For example, the median pay in wholesale trade was $52,430, while contractors made an average of $47,380, according to the BLS. Additionally, the lowest 10% of HVAC technicians earned less than $30,610 and the highest 10% earned more than $77,920.
You can look up the average salary for HVAC technicians in your location by using the Monster Salary Guide.
How to Find HVAC Jobs
Most HVAC technicians work as contractors or are self-employed, servicing homes, office buildings, schools, hospitals, and municipal buildings. Some work in wholesale trade, retail trade, or in educational services. Certain HVAC technicians may work on specific job sites each day, while others travel to different locations and provide on-call services.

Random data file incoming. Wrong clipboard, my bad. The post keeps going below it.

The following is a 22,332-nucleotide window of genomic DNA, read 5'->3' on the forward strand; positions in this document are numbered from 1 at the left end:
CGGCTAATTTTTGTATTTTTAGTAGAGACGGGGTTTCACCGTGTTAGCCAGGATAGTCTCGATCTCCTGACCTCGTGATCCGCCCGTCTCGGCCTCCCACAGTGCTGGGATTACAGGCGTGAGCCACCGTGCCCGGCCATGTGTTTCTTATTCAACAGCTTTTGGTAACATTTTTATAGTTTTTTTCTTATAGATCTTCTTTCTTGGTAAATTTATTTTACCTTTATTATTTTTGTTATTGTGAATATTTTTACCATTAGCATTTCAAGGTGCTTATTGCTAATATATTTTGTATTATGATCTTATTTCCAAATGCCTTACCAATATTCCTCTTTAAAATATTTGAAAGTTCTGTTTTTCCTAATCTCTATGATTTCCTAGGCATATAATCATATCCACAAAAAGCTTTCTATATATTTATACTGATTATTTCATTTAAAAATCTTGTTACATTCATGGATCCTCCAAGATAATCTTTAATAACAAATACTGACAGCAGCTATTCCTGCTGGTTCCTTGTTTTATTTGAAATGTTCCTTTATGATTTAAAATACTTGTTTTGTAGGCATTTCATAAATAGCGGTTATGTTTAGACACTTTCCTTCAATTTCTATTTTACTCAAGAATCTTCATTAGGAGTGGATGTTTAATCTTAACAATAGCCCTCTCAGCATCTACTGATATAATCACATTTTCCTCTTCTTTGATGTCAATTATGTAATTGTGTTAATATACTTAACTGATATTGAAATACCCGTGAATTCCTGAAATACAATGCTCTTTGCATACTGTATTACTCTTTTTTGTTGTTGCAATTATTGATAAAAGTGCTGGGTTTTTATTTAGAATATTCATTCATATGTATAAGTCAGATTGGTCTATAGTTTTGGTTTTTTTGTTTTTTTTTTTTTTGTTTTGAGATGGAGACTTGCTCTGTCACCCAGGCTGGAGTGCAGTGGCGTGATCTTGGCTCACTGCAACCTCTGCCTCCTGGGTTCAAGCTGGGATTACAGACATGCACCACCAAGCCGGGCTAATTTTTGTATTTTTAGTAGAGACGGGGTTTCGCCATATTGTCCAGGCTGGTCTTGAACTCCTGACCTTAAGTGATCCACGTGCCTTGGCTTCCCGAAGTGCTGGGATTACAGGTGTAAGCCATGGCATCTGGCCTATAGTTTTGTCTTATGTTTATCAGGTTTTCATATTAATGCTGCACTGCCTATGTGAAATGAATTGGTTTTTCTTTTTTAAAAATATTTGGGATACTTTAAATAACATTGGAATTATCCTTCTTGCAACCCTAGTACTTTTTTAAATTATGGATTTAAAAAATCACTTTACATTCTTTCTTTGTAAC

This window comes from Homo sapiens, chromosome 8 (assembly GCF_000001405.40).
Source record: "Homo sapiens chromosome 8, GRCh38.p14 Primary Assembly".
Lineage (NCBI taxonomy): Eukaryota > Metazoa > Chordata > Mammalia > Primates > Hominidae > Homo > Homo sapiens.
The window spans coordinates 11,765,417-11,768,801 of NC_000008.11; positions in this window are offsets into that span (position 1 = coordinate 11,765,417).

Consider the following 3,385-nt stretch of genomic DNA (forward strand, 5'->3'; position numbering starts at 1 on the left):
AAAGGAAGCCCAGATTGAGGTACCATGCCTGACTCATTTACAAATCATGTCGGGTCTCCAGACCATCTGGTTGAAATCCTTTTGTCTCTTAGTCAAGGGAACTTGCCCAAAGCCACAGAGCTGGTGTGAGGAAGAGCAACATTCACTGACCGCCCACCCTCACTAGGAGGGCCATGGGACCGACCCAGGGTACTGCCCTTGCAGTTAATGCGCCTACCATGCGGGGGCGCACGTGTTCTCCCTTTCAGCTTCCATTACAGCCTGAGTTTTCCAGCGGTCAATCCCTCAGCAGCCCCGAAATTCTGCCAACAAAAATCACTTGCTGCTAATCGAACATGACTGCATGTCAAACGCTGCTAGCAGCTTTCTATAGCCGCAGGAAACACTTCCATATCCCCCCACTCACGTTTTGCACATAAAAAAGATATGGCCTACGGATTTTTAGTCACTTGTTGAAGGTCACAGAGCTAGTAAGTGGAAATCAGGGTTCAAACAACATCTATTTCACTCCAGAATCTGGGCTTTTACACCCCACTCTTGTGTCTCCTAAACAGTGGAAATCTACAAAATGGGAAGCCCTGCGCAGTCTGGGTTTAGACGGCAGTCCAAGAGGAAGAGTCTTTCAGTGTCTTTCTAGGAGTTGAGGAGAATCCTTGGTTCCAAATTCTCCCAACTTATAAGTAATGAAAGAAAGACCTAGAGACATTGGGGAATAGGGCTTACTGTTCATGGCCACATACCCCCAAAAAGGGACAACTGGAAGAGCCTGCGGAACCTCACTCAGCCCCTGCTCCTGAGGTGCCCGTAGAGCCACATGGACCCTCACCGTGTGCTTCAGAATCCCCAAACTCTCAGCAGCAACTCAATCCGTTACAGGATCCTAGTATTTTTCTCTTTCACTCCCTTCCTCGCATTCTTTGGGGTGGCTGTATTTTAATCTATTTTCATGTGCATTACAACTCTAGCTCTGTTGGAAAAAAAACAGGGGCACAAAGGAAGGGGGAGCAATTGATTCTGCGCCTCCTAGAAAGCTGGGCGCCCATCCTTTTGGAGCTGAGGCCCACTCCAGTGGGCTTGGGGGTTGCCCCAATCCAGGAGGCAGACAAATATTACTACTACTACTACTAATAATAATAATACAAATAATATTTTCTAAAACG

After learning how to become an HVAC technician, you'll want to seek out a good-paying job. Having a well-written resume that highlights your skills and qualifications can help you stand out to potential employers. Check out Monster's HVAC technician resume sample for tips.
When you’re ready to start applying, there are tons of HVAC technician jobs listed on Monster.
The top five states with the highest levels of HVAC employment are:
The top five U.S. metro areas with the highest levels of HVAC employment include:
Got the Tools You Need to Start Your HVAC Career? Do This Next
Knowing how to become an HVAC technician is the first step to launching your career. Now it’s time to put your tools of the trade to work. Upload your resume for free at Monster to allow recruiters to find you. We’ll also keep you updated with new job alerts and tips on how to land your first HVAC job.